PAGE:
started trying to compile a list of the best places to work in America back in 1976, some companies didn't have a clue what he was talking about. They sent him data on their year-to-year dividend growth, or their earnings-per- share ratio. "We had to say, 'That's not what we're interested in,' " Moskowitz said.
These days, there's no such confusion.
Moskowitz, an affable 70-year-old Mill Valley business writer, has built a cottage industry and a national reputation out of rating companies based on how they treat their employees.
Executives across America anxiously compete to get their companies onto the list of family-friendly firms that Moskowitz compiles each year for Working Mother magazine. Moskowitz has published similar listings of best workplaces in Mother Jones magazine, and in a book that sold 400,000 copies.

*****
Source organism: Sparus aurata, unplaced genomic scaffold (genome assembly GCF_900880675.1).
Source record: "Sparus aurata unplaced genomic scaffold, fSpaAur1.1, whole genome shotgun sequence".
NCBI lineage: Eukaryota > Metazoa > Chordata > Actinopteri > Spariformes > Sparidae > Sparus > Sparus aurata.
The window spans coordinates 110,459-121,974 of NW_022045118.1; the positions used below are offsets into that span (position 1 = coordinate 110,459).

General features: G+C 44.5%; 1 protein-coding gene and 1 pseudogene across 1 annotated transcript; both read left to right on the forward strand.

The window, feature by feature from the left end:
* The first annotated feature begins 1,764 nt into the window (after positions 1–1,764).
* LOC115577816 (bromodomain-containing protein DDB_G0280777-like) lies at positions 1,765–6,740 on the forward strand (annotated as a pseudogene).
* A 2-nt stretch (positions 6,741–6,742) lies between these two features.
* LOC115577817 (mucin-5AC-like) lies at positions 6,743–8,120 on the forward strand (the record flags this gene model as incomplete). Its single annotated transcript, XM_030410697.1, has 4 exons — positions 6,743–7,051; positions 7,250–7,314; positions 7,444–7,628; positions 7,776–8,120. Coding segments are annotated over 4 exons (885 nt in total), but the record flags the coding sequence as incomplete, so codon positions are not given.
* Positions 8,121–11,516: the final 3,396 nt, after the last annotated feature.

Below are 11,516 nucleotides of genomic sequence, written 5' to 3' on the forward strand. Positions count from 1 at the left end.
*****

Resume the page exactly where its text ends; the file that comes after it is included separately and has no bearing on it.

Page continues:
And next January, he'll break into the heart of the established business press -- overseeing Fortune magazine's first-ever list of "best companies to work for."
Some workplace experts question the way that Moskowitz makes his selections, saying he gives too much credit to snazzy-looking programs that may exist only on paper.
But there's no question that Moskowitz and his frequent collaborator Robert Levering have tapped into some of the biggest changes in the American business world -- such as the increased effort to blend family concerns with work, and to seek work that offers personal as well as financial rewards.
"It's very revealing that we are now focusing on the most family-friendly companies, rather than the most powerful," said Elizabeth Perle McKenna, author of the new book "When Work Doesn't Work Anymore." "There's been a huge value shift, where we're start-
ing to recognize that there are some workplace values that are as important as money or status or power."